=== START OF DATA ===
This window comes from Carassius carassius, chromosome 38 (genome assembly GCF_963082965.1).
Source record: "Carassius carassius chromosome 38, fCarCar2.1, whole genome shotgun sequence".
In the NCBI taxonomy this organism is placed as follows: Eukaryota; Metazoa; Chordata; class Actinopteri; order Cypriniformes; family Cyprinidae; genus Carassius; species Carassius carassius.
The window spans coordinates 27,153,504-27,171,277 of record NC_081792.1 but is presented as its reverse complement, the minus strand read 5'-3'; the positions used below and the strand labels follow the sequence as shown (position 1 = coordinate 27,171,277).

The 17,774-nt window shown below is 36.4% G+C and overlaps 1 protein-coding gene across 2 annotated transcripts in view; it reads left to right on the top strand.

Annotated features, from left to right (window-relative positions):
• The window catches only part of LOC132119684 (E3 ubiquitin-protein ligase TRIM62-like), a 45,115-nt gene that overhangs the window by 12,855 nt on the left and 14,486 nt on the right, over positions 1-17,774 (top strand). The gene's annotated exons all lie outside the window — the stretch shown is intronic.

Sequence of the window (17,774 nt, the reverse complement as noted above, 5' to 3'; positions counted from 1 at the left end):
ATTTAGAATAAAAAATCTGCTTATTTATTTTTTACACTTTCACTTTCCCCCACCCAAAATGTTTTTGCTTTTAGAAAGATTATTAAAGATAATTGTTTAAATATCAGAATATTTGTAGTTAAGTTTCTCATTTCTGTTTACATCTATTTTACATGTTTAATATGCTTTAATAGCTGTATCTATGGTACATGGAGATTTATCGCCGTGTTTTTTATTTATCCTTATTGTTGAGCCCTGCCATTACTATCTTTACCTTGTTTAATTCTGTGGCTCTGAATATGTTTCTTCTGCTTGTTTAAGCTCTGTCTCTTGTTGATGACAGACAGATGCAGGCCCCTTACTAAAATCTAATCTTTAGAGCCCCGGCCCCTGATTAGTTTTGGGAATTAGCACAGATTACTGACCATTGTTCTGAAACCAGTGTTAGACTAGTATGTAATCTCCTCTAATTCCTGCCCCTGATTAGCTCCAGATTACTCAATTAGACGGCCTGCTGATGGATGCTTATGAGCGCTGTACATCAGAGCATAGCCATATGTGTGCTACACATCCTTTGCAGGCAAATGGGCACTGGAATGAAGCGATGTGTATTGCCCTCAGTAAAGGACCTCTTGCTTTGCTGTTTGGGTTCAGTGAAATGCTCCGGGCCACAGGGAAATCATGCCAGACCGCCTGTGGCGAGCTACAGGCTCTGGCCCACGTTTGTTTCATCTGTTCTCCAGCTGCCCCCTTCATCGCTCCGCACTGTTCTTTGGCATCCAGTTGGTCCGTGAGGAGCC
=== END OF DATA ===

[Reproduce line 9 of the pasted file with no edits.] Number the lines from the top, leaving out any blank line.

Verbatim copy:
ATTTAGAATAAAAAATCTGCTTATTTATTTTTTACACTTTCACTTTCCCCCACCCAAAATGTTTTTGCTTTTAGAAAGATTATTAAAGATAATTGTTTAAATATCAGAATATTTGTAGTTAAGTTTCTCATTTCTGTTTACATCTATTTTACATGTTTAATATGCTTTAATAGCTGTATCTATGGTACATGGAGATTTATCGCCGTGTTTTTTATTTATCCTTATTGTTGAGCCCTGCCATTACTATCTTTACCTTGTTTAATTCTGTGGCTCTGAATATGTTTCTTCTGCTTGTTTAAGCTCTGTCTCTTGTTGATGACAGACAGATGCAGGCCCCTTACTAAAATCTAATCTTTAGAGCCCCGGCCCCTGATTAGTTTTGGGAATTAGCACAGATTACTGACCATTGTTCTGAAACCAGTGTTAGACTAGTATGTAATCTCCTCTAATTCCTGCCCCTGATTAGCTCCAGATTACTCAATTAGACGGCCTGCTGATGGATGCTTATGAGCGCTGTACATCAGAGCATAGCCATATGTGTGCTACACATCCTTTGCAGGCAAATGGGCACTGGAATGAAGCGATGTGTATTGCCCTCAGTAAAGGACCTCTTGCTTTGCTGTTTGGGTTCAGTGAAATGCTCCGGGCCACAGGGAAATCATGCCAGACCGCCTGTGGCGAGCTACAGGCTCTGGCCCACGTTTGTTTCATCTGTTCTCCAGCTGCCCCCTTCATCGCTCCGCACTGTTCTTTGGCATCCAGTTGGTCCGTGAGGAGCC